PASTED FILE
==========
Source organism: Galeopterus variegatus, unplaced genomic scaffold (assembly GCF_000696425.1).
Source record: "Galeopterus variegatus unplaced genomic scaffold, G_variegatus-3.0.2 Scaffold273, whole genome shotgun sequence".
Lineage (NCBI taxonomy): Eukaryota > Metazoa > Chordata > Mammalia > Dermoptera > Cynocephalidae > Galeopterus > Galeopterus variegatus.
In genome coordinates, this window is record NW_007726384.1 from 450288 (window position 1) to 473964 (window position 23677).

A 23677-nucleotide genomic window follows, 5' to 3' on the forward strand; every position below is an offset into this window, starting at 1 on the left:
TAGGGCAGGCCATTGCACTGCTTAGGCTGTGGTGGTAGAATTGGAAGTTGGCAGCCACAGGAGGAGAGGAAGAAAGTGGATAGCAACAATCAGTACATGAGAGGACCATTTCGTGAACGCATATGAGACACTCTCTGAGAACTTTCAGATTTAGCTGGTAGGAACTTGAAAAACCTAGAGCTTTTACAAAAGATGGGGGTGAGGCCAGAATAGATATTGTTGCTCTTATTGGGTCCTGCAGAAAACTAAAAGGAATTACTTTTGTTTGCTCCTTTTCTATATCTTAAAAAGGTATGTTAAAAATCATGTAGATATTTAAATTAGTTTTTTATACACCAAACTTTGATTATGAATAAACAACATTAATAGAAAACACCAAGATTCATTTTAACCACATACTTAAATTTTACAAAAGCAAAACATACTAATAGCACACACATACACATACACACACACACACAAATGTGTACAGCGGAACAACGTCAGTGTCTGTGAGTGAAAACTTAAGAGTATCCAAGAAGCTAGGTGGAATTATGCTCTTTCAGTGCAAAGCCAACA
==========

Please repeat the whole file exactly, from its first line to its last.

Source organism: Galeopterus variegatus, unplaced genomic scaffold (assembly GCF_000696425.1).
Source record: "Galeopterus variegatus unplaced genomic scaffold, G_variegatus-3.0.2 Scaffold273, whole genome shotgun sequence".
Lineage (NCBI taxonomy): Eukaryota > Metazoa > Chordata > Mammalia > Dermoptera > Cynocephalidae > Galeopterus > Galeopterus variegatus.
In genome coordinates, this window is record NW_007726384.1 from 450288 (window position 1) to 473964 (window position 23677).

A 23677-nucleotide genomic window follows, 5' to 3' on the forward strand; every position below is an offset into this window, starting at 1 on the left:
TAGGGCAGGCCATTGCACTGCTTAGGCTGTGGTGGTAGAATTGGAAGTTGGCAGCCACAGGAGGAGAGGAAGAAAGTGGATAGCAACAATCAGTACATGAGAGGACCATTTCGTGAACGCATATGAGACACTCTCTGAGAACTTTCAGATTTAGCTGGTAGGAACTTGAAAAACCTAGAGCTTTTACAAAAGATGGGGGTGAGGCCAGAATAGATATTGTTGCTCTTATTGGGTCCTGCAGAAAACTAAAAGGAATTACTTTTGTTTGCTCCTTTTCTATATCTTAAAAAGGTATGTTAAAAATCATGTAGATATTTAAATTAGTTTTTTATACACCAAACTTTGATTATGAATAAACAACATTAATAGAAAACACCAAGATTCATTTTAACCACATACTTAAATTTTACAAAAGCAAAACATACTAATAGCACACACATACACATACACACACACACACAAATGTGTACAGCGGAACAACGTCAGTGTCTGTGAGTGAAAACTTAAGAGTATCCAAGAAGCTAGGTGGAATTATGCTCTTTCAGTGCAAAGCCAACA